Developers who specialize in supportive housing for the homeless and rehabbing existing low-income apartments say they will have more options for carrying out their missions under the state's recently passed bonding bill, which is predicted to help fund the building or preservation of up to 5,000 units throughout Minnesota.
An effort called Homes for All was launched last year by a coalition of 100 organizations representing housing groups, local government officials and homeless and mental health advocates to push for $100 million in borrowing authority to be included in the bonding bill. After passing the Legislature, it was signed into law by Gov. Mark Dayton on May 16.
Under its terms, the Minnesota Housing and Finance Agency (MHFA) will award funding on a competitive basis for supportive housing, preservation of affordable rental housing, foreclosure recovery and land acquisition by community trusts. Backers say it will leverage private investments to launch hundreds of millions of dollars' worth of projects to make housing available and affordable to low-income renters.
The MHFA last week announced that the bonding authority will immediately boost its capacity by $40 million, raising the 2014 total from $70 million to $110 million. The announcement came as developers were getting set to meet a June 10 deadline for multifamily proposals.
The types of housing projects likely to be favored for funding under the bonding bill are those that deal with the lowest-income tenants, "supportive housing" for the homeless in which housing is paired with social services, and the preservation of apartments subsidized under the U.S. Department of Housing and Urban Development's Section 8 program.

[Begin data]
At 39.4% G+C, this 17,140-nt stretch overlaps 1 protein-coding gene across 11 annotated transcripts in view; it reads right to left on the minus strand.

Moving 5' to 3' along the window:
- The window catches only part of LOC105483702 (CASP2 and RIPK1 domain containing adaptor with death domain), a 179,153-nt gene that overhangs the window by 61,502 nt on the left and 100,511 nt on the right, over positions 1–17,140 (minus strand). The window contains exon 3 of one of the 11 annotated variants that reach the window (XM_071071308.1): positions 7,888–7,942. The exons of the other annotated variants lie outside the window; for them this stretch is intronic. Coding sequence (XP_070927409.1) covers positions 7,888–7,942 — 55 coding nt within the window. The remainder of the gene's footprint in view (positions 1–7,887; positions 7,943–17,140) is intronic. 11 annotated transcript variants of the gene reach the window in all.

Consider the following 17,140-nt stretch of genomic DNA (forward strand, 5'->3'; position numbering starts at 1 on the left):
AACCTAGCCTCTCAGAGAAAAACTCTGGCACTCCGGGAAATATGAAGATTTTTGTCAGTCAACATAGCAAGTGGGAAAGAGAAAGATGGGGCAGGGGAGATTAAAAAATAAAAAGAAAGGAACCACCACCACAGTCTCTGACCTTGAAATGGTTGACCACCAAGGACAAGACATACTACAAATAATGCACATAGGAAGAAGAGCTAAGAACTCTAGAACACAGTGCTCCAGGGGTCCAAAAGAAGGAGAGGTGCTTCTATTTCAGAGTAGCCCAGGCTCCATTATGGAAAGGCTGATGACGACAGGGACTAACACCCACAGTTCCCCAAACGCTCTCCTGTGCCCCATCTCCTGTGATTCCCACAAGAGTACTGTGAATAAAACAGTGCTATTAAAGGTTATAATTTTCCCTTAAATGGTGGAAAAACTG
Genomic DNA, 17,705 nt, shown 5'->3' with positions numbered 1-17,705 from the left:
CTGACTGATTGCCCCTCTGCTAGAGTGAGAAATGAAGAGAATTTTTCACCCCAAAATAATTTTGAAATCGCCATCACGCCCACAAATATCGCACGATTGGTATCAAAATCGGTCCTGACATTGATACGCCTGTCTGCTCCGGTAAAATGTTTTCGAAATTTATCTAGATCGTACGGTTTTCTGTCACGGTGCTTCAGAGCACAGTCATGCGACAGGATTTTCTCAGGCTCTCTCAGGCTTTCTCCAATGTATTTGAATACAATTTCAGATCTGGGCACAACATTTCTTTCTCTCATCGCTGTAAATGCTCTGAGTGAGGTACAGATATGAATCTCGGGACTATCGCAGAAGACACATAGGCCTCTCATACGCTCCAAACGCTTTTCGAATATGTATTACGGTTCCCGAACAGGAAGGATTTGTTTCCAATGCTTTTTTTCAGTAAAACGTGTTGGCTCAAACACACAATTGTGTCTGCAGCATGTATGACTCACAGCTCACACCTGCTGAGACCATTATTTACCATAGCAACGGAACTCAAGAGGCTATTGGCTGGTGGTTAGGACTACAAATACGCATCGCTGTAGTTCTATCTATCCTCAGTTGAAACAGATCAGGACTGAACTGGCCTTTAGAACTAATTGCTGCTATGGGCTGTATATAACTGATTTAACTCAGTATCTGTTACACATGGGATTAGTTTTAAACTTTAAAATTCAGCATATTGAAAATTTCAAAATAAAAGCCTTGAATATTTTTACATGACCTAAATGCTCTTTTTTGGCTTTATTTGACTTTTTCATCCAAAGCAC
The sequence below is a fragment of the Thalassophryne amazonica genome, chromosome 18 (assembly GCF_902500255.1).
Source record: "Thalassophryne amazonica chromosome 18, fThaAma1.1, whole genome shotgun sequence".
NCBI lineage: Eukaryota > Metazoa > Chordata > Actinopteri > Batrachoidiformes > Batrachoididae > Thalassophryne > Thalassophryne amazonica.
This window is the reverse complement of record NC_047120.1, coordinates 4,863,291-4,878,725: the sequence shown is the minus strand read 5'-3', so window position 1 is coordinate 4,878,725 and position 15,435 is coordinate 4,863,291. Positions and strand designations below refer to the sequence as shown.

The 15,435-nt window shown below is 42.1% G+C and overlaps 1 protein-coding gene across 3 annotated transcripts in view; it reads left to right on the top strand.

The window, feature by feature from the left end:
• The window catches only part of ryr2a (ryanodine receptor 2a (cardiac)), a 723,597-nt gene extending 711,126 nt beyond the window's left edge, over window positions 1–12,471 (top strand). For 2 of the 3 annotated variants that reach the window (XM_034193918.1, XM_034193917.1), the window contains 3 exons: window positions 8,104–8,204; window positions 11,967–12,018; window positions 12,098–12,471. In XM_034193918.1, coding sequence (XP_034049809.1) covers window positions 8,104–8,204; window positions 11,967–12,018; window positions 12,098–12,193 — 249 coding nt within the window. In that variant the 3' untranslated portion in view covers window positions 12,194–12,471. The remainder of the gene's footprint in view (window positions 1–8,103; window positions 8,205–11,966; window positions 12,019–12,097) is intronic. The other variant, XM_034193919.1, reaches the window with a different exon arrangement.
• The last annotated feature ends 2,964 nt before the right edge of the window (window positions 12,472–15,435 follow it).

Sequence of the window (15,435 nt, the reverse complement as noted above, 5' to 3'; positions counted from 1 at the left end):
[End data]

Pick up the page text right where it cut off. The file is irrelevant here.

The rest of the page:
Recent examples of supportive housing include the 80-unit Veterans East project at Fort Snelling from CommonBond Communities, the Crane Ordway building in downtown St. Paul developed by Aeon Management and the University Dale Apartments above St. Paul's Rondo Community Library.
"Right now, it's unclear exactly what will be the outcome in terms of what specifically gets funded … but the main thing is we know the funding is there and will be used for the purposes for which it was approved," said Leigh Rosenberg of the Minnesota Housing Partnership.
While it's a "substantial investment," the new funding is still "incredibly insufficient to actually meet the housing needs that are there," she added. "We know that about half of Minnesota renters are paying more than 30 percent of their income for rent."
Chris Wilson, director of real estate for Project for Pride In Living, says his group has two supportive housing projects seeking MHFA funding — an extension of the Anishinabe Wakiagun housing for chronic inebriates on E. 19th Street in Minneapolis and a proposal for homeless youth housing near the YouthLink headquarters at 41 N. 12th St.
The other main thrust of the bonding money is to preserve and rehab much-sought affordable housing subsidized under the federal Section 8 program, much of is which is under threat of conversion to market-rate rentals.
CommonBond CEO Paul Fate said his nonprofit is seeking funding to maintain the Section 8 units in three high-rise apartments along Interstate 94 in both Minneapolis and St. Paul.
"From a big picture perspective, the $100 million in bonding is unprecedented," he said. "It's critical, especially given that on the national level for every unit of subsidized housing that has been preserved two have been lost through market conversion or demolition."
Don Jacobson is a St. Paul-based freelance writer and former editor of the Minnesota Real Estate Journal.